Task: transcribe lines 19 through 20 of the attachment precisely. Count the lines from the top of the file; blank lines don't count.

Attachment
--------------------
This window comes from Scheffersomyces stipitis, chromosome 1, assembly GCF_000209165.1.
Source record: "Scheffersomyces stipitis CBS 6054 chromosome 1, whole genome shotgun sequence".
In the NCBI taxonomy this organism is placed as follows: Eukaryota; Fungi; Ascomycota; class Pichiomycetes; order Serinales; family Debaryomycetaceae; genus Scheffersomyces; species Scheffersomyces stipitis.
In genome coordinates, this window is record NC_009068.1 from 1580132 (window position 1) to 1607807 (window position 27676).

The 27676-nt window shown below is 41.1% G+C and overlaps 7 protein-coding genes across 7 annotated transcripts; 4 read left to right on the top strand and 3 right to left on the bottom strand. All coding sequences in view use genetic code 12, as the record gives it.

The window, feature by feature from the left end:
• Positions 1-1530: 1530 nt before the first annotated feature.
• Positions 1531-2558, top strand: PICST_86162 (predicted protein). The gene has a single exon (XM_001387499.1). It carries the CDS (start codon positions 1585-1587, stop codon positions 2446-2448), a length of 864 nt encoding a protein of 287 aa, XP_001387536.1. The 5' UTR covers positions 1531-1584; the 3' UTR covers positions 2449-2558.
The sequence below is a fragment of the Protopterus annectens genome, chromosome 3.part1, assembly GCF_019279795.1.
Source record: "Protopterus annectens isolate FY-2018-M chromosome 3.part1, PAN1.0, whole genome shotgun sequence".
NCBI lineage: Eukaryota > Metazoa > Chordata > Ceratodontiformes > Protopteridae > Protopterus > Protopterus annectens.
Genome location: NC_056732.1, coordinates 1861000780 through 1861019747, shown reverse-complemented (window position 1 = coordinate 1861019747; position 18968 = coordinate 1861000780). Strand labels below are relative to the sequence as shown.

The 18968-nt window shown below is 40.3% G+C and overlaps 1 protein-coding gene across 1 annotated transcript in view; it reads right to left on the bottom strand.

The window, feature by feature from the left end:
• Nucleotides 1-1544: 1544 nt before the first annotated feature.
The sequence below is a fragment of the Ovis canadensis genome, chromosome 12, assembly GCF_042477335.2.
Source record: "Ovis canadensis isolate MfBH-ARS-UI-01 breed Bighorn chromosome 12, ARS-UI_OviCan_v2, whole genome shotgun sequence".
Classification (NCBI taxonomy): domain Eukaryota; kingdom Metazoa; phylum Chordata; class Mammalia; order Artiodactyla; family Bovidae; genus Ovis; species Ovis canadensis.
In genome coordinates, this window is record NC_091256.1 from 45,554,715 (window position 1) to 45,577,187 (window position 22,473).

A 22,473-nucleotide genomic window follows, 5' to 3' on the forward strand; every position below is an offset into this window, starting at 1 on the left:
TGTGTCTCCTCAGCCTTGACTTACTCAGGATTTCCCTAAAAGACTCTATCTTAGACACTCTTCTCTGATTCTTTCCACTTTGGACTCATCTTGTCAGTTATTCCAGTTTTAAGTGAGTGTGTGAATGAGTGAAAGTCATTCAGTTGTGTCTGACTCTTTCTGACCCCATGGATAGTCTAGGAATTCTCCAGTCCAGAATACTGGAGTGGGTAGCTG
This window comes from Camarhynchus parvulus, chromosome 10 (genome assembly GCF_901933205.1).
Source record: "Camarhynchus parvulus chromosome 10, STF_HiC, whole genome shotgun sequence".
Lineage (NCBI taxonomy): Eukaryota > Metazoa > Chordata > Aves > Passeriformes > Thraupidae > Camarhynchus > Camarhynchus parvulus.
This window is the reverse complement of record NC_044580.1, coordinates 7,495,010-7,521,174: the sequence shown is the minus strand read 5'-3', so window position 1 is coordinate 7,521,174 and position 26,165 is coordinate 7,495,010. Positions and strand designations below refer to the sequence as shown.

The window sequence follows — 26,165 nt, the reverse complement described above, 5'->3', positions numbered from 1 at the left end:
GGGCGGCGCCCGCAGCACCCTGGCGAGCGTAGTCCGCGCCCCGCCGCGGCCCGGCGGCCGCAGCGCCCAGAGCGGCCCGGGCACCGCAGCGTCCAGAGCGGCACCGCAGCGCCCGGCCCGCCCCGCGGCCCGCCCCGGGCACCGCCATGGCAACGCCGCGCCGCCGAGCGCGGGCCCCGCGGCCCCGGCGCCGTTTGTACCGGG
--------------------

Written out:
In genome coordinates, this window is record NC_091256.1 from 45,554,715 (window position 1) to 45,577,187 (window position 22,473).

A 22,473-nucleotide genomic window follows, 5' to 3' on the forward strand; every position below is an offset into this window, starting at 1 on the left: